This legislation, dubbed "Health Choices and Opportunities" by authors Sen. Leah Vukmir, R-Wauwatosa, and Rep. John Nygren, R-Marinette, Sen. is similar to what the ALEC guide calls the "Health Care Choice Act for States," which allows people to purchase health insurance across state lines. In 2010, according to the guide, 19 states introduced such legislation, and Wyoming enacted it.
That's what my new sign is all about. I want to see "ALEC" pop up on as many signs at the Capitol, and in as many bitter jokes, as quickly as the name "Koch" did when the funding connection and the prank call between a fake billionaire brother and Gov. Scott Walker made the news. This needs to be a well-known part of the conversation, on everyone's lips, part of the argument as to why we need to vote JoAnne Kloppenburg into the Wisconsin Supreme Court April 5, and recall the 8 eligible Republican State Senators who are forcing this ALEC legislation down our throats, and then recall Scott Walker when the time comes.
There's an interesting tension here when it comes to talking about ALEC. On the one hand, Bill Cronon did it and got a huge heavy-handed response just two days later. As a university employee myself, it makes me at least a smidge-bit nervous about blogging too, though I'm doing so early in the morning on a personal computer on my day off! But the more of us who spread the word, the harder it will be to come after us all... I am Spartacus! (There are folks at the university who are now including all the open-records-demand keywords in their sig files on every message: "Republican, Scott Walker, recall, collective bargaining, AFSCME, WEAC, rally, union, Alberta Darling, Randy Hopper, Dan Kapanke, Rob Cowles, Scott Fitzgerald, Sheila Harsdorf, Luther Olsen, Glenn Grothman, Mary Lazich, Jeff Fitzgerald, Marty Beil, Mary Bell." Just in case someone asks, y'know.)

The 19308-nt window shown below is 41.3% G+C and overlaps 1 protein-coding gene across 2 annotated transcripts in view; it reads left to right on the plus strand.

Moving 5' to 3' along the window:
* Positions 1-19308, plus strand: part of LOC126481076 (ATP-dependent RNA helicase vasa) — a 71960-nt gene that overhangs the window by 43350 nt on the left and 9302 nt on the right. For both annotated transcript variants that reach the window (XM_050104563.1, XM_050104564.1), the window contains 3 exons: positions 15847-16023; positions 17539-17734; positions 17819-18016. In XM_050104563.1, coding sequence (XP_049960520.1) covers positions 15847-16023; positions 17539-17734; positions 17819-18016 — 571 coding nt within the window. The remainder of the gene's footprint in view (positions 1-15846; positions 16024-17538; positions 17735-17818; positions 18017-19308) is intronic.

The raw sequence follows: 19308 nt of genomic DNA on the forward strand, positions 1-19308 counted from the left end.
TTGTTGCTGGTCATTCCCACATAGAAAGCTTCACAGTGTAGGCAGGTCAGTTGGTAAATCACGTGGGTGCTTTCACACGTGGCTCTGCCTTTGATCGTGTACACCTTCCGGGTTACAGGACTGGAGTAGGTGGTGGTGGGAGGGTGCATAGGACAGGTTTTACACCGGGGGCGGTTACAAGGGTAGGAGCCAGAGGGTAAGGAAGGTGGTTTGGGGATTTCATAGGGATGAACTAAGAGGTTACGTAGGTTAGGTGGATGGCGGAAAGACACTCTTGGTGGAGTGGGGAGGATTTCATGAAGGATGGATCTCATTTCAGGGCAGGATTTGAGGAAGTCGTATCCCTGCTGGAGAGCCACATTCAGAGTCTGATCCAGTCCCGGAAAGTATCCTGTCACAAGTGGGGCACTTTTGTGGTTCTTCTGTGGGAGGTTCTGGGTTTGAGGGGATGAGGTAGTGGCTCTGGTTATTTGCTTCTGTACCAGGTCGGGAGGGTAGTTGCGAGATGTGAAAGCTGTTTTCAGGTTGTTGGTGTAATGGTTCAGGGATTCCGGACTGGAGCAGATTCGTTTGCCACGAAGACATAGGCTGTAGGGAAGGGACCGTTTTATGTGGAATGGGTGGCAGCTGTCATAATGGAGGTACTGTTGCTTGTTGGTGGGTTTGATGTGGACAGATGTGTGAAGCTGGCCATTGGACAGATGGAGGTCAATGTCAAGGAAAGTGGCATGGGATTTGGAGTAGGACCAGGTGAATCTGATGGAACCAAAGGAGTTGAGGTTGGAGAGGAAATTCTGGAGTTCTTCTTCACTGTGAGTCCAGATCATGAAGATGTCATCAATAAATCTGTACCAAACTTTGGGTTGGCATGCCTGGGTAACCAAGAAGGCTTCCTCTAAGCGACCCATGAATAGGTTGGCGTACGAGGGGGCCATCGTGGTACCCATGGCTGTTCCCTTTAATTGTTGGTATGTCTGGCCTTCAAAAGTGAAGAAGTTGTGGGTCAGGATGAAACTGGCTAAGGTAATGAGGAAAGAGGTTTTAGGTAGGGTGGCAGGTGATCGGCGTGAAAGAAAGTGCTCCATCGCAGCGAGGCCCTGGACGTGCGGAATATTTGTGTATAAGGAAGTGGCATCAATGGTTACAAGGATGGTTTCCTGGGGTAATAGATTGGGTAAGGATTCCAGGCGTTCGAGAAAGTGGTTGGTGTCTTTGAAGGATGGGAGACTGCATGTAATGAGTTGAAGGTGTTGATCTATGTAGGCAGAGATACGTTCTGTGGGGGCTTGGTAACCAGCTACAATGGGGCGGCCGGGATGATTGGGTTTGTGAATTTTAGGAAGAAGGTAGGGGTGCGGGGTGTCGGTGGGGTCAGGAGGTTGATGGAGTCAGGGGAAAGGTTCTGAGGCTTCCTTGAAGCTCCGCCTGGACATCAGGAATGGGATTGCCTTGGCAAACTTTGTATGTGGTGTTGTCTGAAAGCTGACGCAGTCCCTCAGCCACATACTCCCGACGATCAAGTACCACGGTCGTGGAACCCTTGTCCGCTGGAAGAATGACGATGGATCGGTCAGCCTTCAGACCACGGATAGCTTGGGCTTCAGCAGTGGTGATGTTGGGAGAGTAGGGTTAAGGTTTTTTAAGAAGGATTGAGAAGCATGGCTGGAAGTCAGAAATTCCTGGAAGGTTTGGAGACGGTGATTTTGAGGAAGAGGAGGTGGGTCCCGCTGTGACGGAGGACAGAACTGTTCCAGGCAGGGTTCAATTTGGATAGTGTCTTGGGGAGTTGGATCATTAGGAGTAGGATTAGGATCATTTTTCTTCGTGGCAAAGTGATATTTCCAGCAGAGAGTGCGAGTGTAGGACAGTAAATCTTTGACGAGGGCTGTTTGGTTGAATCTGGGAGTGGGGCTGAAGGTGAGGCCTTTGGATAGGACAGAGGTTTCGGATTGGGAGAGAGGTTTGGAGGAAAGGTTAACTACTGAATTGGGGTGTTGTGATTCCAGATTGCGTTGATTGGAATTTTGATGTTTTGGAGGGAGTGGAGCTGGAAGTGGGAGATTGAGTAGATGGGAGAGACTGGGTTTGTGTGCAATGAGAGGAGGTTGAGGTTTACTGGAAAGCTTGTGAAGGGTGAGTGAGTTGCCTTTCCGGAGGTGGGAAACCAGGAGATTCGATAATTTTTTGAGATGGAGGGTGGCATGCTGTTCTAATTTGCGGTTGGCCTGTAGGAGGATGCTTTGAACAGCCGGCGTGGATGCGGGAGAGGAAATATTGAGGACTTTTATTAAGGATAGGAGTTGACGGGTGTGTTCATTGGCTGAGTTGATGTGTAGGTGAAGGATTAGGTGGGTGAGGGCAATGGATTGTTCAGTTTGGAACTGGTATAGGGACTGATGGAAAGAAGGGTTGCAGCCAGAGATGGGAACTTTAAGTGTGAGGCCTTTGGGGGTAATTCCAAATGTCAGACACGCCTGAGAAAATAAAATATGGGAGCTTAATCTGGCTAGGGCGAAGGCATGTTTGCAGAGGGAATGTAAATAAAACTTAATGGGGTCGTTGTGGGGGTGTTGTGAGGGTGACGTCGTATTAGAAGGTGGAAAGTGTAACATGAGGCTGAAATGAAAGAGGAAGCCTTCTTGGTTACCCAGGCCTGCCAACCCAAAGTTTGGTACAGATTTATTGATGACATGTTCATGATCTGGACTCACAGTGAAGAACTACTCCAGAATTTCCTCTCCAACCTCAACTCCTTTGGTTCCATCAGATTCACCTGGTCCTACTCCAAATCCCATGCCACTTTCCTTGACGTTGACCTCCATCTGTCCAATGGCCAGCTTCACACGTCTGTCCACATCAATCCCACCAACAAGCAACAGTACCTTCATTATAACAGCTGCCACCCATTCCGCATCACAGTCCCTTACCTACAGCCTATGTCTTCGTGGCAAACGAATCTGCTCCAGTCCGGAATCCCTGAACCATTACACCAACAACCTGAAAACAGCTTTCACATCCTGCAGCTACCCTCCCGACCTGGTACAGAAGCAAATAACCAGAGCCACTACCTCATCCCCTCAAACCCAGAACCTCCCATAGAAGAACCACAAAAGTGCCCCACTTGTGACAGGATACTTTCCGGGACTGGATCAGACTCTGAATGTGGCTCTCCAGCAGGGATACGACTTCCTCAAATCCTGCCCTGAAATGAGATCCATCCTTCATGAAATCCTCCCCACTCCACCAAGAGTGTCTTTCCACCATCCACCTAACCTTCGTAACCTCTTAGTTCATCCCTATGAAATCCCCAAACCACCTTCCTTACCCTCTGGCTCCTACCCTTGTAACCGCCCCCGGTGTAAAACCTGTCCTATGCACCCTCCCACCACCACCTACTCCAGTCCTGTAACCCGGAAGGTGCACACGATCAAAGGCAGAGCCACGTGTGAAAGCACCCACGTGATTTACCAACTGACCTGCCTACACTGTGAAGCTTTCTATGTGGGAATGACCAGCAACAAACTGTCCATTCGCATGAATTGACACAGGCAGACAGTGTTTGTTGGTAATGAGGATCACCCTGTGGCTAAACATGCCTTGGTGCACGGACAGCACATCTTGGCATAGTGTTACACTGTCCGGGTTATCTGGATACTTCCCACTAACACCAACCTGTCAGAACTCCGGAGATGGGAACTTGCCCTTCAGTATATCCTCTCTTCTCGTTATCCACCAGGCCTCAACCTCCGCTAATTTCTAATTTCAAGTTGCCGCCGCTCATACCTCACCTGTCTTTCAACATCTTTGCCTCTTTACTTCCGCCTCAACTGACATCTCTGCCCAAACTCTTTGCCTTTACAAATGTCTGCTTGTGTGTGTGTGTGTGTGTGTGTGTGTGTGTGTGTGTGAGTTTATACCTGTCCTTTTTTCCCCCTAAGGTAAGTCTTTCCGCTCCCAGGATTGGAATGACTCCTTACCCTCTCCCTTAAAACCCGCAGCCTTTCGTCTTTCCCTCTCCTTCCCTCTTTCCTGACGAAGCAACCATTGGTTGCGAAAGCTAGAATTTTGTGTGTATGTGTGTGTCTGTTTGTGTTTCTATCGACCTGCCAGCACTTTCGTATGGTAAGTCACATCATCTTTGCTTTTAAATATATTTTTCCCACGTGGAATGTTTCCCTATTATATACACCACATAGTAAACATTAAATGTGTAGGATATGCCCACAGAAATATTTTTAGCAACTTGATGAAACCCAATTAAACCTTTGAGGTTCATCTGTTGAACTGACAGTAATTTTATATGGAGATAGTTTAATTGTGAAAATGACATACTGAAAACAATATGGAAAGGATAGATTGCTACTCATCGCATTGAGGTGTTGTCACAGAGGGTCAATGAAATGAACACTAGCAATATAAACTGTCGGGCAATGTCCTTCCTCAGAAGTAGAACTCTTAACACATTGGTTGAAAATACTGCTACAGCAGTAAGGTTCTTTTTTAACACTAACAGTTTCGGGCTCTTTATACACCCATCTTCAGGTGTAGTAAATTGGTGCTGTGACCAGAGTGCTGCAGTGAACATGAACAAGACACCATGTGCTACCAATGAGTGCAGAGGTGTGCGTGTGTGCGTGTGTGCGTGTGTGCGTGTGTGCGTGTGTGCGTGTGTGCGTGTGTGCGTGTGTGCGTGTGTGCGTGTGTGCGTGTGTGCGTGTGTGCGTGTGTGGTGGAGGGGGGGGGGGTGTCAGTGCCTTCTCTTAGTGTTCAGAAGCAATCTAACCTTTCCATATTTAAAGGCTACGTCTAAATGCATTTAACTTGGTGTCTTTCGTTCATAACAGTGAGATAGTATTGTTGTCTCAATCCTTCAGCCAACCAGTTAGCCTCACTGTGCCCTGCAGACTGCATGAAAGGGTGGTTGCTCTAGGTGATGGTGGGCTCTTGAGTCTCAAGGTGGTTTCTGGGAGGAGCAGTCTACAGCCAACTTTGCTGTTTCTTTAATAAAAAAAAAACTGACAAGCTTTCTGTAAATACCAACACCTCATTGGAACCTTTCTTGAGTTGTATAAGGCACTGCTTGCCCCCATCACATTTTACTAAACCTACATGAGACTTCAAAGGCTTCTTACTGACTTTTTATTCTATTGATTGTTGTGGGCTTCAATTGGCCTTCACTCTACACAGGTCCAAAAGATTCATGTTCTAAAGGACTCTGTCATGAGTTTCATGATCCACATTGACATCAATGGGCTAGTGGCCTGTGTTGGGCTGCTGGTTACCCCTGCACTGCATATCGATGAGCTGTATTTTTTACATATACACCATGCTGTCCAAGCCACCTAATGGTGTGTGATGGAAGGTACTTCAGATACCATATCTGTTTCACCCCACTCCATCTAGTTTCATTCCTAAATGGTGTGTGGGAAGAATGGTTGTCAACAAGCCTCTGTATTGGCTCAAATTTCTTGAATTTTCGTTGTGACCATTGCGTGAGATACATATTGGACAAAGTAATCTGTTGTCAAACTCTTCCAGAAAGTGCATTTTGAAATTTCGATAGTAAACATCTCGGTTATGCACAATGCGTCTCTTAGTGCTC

On the other hand, I've got friends in legislative-related jobs who have known about ALEC for years. It's not as if the organization's existence and its mission are secret, or else they wouldn't have a web site, etc! Plus, again in Doherty's article, she interviewed WI Sen. Majority Leader Scott Fitzgerald, who took an almost nonchalant approach:
But so what, asks Senate Majority Leader Scott Fitzgerald, R-Juneau, when I call him about my discovery. Fitzgerald says he has been a proud member of ALEC since he first became a legislator in 1994, and is currently the Wisconsin State Chairman. State lawmakers have always turned to such national organizations for help brainstorming ideas and crafting legislation, Fitzgerald says. "These groups are about exchanging ideas between different state legislators from around the country to be sure we're not isolating ourselves in Wisconsin," he tells me.
Which is it, guys? Harmless collaboration or sinister plot? Until the open-records intimidation-demand on Prof. Cronon is withdrawn, I'm going to have to go with the latter. Especially since the legislation resulting from ALEC templates is so radically hazardous.
Which takes me back to our trip to the Capitol yesterday. This time it wasn't just me -- it was me and both daughters, Joy's first protest participation. There wasn't any formal protest planned, but these days there is a constant ongoing protest during daylight hours, a small but determined trickle of people circling the Capitol Square, carrying signs and encouraging one another in our resolve.
The following photo (a little freaky-looking with blurred faces but it was too good not to post!) was taken by a fellow protester we met on the Square, a stranger who turned out to have Mennonite connections back in my hometown Kansas community.
Keep an eye on ALEC. This story is still being written.